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GOP gets it wrong on tax increases

America has both a spending problem and a revenue problem — too much of the former and too little of the latter. Every serious student of the federal budget, right, left and center, agrees that any realistic solution requires a combination of spending cuts and revenue increases. 

Democrats and Republicans on the Simpson-Bowles Commission knew that both revenue increases and spending cuts were necessary to deal effectively with our deficit problem. 

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N. Gregory Mankiw, the chairman of George Bush’s Council of Economic Advisers, knows both tax increases and spending cuts are required. Indeed, Mankiw argues, “The distinction between spending and taxation is often murky and sometimes meaningless.” Explaining that giving snipe hunters a tax break for every fake animal they hunt down is no different from setting up a program to pay snipe hunters for each pelt they bring in, Mankiw implicitly criticizes Republicans’ unwillingness to end oil-company subsidies and explicitly advocates broadening the tax base and reducing rates to increase revenue.

President Reagan’s budget director, David Stockman, knows raising revenue must be an essential component of any fiscal cure. “It is simply unrealistic to say that raising revenue isn’t part of the solution. It’s a measure of how far off the deep end Republicans have gone with this religious catechism about taxes,” says Stockman, one of the biggest budget cutters of all time. 

Conservative stalwarts like Sens. Saxby Chambliss (R-Ga.), Mike Crapo (R-Idaho) and, most famously, Tom Coburn (R-Okla.) all recognized the need to raise revenue in order to balance the budget.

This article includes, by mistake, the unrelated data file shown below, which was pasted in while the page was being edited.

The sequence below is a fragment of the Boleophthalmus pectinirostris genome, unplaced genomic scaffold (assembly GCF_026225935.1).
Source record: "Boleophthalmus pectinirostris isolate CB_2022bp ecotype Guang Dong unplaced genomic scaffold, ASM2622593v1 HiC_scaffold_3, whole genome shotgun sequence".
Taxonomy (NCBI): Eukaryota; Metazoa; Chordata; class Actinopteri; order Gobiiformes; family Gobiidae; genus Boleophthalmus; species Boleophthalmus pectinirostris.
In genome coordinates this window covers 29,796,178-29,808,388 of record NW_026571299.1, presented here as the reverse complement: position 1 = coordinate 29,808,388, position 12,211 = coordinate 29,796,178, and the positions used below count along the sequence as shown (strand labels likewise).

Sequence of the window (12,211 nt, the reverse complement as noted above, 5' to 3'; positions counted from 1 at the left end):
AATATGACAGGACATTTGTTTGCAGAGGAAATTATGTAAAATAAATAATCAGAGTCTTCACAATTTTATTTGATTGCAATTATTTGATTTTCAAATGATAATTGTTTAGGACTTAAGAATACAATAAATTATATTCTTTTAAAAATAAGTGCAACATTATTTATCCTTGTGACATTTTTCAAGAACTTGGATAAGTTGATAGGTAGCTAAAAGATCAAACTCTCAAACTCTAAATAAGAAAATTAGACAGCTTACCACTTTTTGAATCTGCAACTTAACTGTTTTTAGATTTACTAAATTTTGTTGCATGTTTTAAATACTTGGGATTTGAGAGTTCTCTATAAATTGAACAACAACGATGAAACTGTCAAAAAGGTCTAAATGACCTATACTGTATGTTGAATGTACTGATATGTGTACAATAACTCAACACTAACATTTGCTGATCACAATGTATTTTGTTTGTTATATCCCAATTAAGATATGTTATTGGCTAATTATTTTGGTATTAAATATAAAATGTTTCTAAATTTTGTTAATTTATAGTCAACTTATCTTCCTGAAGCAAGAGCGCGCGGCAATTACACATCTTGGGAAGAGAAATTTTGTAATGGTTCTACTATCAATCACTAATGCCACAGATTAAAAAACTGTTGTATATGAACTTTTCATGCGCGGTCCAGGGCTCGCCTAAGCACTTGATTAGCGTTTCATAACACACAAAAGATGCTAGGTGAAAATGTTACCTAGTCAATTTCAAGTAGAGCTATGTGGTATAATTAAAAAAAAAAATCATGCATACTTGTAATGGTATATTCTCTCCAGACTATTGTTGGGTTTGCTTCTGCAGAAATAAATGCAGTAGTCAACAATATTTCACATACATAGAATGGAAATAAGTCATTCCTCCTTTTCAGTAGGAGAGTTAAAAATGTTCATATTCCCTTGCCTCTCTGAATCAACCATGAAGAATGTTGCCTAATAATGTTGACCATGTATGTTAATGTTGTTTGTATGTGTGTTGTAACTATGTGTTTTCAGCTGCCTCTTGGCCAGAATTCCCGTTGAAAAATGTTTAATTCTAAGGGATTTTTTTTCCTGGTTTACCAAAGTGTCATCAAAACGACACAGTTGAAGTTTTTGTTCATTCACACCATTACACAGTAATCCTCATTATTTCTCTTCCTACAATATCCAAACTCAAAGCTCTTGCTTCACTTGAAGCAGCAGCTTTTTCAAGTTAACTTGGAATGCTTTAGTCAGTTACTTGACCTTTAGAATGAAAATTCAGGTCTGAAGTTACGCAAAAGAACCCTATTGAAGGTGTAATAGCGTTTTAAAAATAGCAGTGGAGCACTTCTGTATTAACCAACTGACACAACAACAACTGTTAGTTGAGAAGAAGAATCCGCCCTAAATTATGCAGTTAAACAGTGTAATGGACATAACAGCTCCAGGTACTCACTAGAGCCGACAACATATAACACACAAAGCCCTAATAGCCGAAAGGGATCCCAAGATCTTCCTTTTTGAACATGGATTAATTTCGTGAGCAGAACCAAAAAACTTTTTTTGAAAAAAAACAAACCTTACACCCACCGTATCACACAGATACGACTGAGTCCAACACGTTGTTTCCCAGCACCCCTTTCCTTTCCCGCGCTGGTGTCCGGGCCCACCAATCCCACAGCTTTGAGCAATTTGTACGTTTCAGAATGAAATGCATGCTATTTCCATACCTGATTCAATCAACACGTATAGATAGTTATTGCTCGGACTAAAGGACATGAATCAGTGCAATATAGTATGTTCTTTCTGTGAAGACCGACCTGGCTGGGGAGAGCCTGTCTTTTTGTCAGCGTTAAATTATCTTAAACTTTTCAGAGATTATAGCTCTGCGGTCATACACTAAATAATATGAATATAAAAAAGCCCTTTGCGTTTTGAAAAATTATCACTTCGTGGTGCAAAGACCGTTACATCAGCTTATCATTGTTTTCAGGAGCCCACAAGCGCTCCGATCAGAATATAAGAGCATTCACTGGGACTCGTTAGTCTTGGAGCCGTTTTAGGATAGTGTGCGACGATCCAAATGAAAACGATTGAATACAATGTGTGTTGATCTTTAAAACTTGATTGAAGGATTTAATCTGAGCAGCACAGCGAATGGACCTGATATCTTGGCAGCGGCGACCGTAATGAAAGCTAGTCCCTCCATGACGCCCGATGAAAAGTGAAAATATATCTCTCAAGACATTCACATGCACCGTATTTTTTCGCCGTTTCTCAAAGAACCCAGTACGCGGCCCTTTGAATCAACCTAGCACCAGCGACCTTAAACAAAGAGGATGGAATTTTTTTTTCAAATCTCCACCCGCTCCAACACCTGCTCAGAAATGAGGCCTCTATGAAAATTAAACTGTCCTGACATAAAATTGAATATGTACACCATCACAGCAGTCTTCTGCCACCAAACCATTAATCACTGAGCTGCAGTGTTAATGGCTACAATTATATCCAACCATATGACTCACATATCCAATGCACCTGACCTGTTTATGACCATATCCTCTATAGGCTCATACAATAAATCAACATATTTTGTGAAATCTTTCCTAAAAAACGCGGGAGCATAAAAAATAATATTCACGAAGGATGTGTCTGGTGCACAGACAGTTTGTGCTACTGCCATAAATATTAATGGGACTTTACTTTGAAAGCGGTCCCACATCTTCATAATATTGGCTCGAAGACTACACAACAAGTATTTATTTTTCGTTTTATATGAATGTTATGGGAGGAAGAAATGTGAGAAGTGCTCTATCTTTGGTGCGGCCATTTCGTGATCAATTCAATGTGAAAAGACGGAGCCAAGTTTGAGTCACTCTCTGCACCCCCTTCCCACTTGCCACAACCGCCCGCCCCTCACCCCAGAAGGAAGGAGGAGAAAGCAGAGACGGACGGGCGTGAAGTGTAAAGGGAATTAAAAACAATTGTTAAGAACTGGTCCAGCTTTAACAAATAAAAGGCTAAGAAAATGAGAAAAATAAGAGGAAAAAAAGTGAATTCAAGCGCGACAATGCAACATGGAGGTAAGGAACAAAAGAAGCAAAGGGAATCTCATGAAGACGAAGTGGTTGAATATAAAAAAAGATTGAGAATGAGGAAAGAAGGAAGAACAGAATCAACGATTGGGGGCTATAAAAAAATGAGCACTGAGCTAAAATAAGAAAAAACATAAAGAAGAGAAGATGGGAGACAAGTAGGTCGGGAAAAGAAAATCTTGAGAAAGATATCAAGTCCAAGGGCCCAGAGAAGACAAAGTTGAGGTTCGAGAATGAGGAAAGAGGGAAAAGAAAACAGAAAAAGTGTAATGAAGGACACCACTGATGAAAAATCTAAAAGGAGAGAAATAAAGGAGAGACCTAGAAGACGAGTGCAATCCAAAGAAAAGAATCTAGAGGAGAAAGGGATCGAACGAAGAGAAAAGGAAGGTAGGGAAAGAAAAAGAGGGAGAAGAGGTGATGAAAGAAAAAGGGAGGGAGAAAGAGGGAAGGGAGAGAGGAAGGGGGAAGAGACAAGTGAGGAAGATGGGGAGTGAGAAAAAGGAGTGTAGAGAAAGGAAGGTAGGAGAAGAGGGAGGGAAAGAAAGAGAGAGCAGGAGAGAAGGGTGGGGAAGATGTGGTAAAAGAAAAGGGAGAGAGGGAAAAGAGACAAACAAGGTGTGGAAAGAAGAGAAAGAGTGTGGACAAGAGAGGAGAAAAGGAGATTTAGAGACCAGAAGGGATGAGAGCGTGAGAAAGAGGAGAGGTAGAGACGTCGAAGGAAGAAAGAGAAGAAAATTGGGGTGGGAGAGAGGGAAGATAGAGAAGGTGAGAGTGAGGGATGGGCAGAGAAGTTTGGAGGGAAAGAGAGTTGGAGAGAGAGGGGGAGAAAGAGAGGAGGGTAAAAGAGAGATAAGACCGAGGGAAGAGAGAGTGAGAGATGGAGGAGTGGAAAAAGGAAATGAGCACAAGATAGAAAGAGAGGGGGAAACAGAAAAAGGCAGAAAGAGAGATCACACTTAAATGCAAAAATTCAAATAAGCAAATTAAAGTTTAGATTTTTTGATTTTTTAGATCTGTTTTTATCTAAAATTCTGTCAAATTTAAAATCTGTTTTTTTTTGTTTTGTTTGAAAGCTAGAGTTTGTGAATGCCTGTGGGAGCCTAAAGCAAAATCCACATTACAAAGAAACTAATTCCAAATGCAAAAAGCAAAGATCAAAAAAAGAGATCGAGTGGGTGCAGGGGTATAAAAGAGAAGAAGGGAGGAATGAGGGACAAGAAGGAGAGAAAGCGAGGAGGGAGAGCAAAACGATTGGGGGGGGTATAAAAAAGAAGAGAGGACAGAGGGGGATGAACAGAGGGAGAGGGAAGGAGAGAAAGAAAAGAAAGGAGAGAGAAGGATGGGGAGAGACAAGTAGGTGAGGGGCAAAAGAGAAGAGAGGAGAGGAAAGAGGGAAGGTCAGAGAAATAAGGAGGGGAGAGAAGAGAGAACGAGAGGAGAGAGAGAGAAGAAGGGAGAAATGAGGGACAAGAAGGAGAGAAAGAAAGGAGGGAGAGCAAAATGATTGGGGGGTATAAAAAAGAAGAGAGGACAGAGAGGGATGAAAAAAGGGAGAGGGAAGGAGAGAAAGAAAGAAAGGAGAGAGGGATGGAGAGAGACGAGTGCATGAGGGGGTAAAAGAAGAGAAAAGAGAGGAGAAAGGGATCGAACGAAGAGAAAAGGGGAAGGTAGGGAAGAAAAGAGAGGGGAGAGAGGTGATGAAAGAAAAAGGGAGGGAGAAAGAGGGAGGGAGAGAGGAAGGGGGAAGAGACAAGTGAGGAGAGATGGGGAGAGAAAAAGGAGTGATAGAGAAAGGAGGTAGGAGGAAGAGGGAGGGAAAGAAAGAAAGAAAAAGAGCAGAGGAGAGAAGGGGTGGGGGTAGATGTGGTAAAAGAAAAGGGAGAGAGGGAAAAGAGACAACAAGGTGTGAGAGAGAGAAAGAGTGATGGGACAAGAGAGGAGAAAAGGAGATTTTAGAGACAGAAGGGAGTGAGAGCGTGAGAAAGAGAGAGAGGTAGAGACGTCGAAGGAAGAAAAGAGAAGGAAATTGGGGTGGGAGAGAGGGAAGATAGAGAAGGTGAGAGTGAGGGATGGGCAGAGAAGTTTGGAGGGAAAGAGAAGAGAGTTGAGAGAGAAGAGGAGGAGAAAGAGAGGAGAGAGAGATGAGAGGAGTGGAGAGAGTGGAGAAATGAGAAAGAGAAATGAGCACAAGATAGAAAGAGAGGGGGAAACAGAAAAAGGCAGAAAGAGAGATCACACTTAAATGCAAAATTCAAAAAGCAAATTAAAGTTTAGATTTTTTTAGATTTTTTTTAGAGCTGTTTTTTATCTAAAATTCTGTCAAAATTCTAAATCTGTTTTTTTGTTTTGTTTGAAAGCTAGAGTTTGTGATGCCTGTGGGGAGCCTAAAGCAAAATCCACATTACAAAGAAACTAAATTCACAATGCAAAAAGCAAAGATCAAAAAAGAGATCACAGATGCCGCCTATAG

Voters also know reducing the deficit requires a balanced approach that both raises revenue and cuts spending. A recent Ipsos poll for Reuters found 61 percent of Americans preferring to reduce the deficit by raising taxes and cutting spending or by just raising taxes. Only 27 percent want to balance the budget through spending cuts alone. (A balky 10 percent wanted to do neither.) Republicans failed to muster a majority of their own partisans for reducing the deficit by cutting alone, with 46 percent of GOPers opting for that course. Swing independents looked like the nation as a whole.

A recent ABC/Washington Post poll buttressed the Ipsos findings, with a similar 59 percent opting for a combination of increased taxes and spending cuts to reduce the deficit. Just a third wanted to achieve that objective through spending cuts alone.

Americans not only support tax increases to reduce the deficit in general, but voters express support for several specific tax hikes as well. Nearly three-quarters (72 percent) favor “raising taxes on Americans with incomes over $250,000 a year.” Gallup found 59 percent saying next year’s federal budget “should … include higher taxes for families with household incomes of $250,000 and above.” Support for ending tax subsidies to oil companies is far greater. 

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So everybody from distinguished Republican economists to leading economic lights of the Reagan and Bush administrations to Republican senators and the business community, not to mention the American people, all understand we have both a spending and a revenue problem that must be addressed simultaneously if we are to restore sanity to our fiscal house.

Everybody understands this except House Republicans, who sanctimoniously and inaccurately claim to speak in the name of the American people, rejecting any revenue increase of any kind.

Their uncompromising extremism makes a mockery of the very word compromise. Their version: “Give us everything we want — and don’t even talk about your views and vision — or we will get up from the table and burn down the nation’s economic house.”

Such irresponsible behavior is sadly reinforced by political calculation. Republicans reason that if the nation’s economy goes down in the flames of default, the Democratic president will suffer most. 

They might be right, but that is no way to help run a country.

Mellman is president of The Mellman Group and has worked for Democratic candidates and causes since 1982. Current clients include the Majority Leader of the Senate and the Democratic Whip in the House.